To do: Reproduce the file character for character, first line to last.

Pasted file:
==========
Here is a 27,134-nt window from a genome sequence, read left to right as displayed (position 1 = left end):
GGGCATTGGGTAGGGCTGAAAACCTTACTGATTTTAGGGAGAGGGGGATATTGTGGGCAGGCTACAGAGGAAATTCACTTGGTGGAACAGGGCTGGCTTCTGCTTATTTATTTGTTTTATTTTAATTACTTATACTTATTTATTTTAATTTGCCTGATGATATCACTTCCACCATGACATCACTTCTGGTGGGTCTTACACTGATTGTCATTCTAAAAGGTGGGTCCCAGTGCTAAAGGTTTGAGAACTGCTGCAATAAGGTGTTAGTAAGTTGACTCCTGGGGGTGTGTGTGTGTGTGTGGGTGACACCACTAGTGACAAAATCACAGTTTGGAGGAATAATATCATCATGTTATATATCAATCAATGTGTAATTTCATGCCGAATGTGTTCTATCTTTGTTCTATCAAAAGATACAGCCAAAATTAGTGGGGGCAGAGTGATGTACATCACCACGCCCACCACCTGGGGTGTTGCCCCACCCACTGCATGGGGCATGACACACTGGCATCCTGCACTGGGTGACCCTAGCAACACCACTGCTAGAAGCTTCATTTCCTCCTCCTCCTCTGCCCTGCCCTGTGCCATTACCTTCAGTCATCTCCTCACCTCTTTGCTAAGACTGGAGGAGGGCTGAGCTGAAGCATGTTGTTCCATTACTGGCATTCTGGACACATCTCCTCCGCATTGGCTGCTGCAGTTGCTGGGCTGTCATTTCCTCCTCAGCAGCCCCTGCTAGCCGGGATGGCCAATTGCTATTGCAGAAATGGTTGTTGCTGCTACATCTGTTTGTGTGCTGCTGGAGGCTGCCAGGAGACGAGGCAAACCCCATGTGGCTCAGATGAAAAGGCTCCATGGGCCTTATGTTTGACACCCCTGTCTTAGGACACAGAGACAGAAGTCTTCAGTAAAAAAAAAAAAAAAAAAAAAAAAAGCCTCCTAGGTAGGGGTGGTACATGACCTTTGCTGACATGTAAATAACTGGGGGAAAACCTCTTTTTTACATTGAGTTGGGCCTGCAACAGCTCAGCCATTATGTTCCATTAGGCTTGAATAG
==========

Here is a 27,134-nt window from a genome sequence, read left to right as displayed (position 1 = left end):
GGGCATTGGGTAGGGCTGAAAACCTTACTGATTTTAGGGAGAGGGGGATATTGTGGGCAGGCTACAGAGGAAATTCACTTGGTGGAACAGGGCTGGCTTCTGCTTATTTATTTGTTTTATTTTAATTACTTATACTTATTTATTTTAATTTGCCTGATGATATCACTTCCACCATGACATCACTTCTGGTGGGTCTTACACTGATTGTCATTCTAAAAGGTGGGTCCCAGTGCTAAAGGTTTGAGAACTGCTGCAATAAGGTGTTAGTAAGTTGACTCCTGGGGGTGTGTGTGTGTGTGTGGGTGACACCACTAGTGACAAAATCACAGTTTGGAGGAATAATATCATCATGTTATATATCAATCAATGTGTAATTTCATGCCGAATGTGTTCTATCTTTGTTCTATCAAAAGATACAGCCAAAATTAGTGGGGGCAGAGTGATGTACATCACCACGCCCACCACCTGGGGTGTTGCCCCACCCACTGCATGGGGCATGACACACTGGCATCCTGCACTGGGTGACCCTAGCAACACCACTGCTAGAAGCTTCATTTCCTCCTCCTCCTCTGCCCTGCCCTGTGCCATTACCTTCAGTCATCTCCTCACCTCTTTGCTAAGACTGGAGGAGGGCTGAGCTGAAGCATGTTGTTCCATTACTGGCATTCTGGACACATCTCCTCCGCATTGGCTGCTGCAGTTGCTGGGCTGTCATTTCCTCCTCAGCAGCCCCTGCTAGCCGGGATGGCCAATTGCTATTGCAGAAATGGTTGTTGCTGCTACATCTGTTTGTGTGCTGCTGGAGGCTGCCAGGAGACGAGGCAAACCCCATGTGGCTCAGATGAAAAGGCTCCATGGGCCTTATGTTTGACACCCCTGTCTTAGGACACAGAGACAGAAGTCTTCAGTAAAAAAAAAAAAAAAAAAAAAAAAAGCCTCCTAGGTAGGGGTGGTACATGACCTTTGCTGACATGTAAATAACTGGGGGAAAACCTCTTTTTTACATTGAGTTGGGCCTGCAACAGCTCAGCCATTATGTTCCATTAGGCTTGAATAG